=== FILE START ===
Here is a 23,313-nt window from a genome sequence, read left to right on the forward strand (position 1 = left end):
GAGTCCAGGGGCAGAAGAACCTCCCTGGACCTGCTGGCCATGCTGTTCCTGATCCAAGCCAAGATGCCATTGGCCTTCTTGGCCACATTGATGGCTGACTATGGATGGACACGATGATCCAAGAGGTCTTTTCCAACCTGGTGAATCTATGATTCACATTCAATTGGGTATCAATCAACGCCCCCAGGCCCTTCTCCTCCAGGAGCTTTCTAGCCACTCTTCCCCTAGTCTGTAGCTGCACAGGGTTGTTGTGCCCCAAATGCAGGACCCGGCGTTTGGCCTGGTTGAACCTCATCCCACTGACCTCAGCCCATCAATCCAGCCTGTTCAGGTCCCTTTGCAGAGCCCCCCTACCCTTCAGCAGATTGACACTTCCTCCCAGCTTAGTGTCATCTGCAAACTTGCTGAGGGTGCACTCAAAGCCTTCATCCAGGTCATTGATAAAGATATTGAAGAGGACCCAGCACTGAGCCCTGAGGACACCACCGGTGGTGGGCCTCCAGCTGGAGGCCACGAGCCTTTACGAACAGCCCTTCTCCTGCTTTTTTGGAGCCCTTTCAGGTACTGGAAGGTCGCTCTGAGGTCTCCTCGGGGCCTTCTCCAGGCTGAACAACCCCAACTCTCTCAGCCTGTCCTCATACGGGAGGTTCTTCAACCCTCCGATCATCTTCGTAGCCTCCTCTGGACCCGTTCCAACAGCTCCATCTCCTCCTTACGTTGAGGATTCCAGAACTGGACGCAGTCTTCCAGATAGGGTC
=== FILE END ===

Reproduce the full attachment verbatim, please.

Here is a 23,313-nt window from a genome sequence, read left to right on the forward strand (position 1 = left end):
GAGTCCAGGGGCAGAAGAACCTCCCTGGACCTGCTGGCCATGCTGTTCCTGATCCAAGCCAAGATGCCATTGGCCTTCTTGGCCACATTGATGGCTGACTATGGATGGACACGATGATCCAAGAGGTCTTTTCCAACCTGGTGAATCTATGATTCACATTCAATTGGGTATCAATCAACGCCCCCAGGCCCTTCTCCTCCAGGAGCTTTCTAGCCACTCTTCCCCTAGTCTGTAGCTGCACAGGGTTGTTGTGCCCCAAATGCAGGACCCGGCGTTTGGCCTGGTTGAACCTCATCCCACTGACCTCAGCCCATCAATCCAGCCTGTTCAGGTCCCTTTGCAGAGCCCCCCTACCCTTCAGCAGATTGACACTTCCTCCCAGCTTAGTGTCATCTGCAAACTTGCTGAGGGTGCACTCAAAGCCTTCATCCAGGTCATTGATAAAGATATTGAAGAGGACCCAGCACTGAGCCCTGAGGACACCACCGGTGGTGGGCCTCCAGCTGGAGGCCACGAGCCTTTACGAACAGCCCTTCTCCTGCTTTTTTGGAGCCCTTTCAGGTACTGGAAGGTCGCTCTGAGGTCTCCTCGGGGCCTTCTCCAGGCTGAACAACCCCAACTCTCTCAGCCTGTCCTCATACGGGAGGTTCTTCAACCCTCCGATCATCTTCGTAGCCTCCTCTGGACCCGTTCCAACAGCTCCATCTCCTCCTTACGTTGAGGATTCCAGAACTGGACGCAGTCTTCCAGATAGGGTC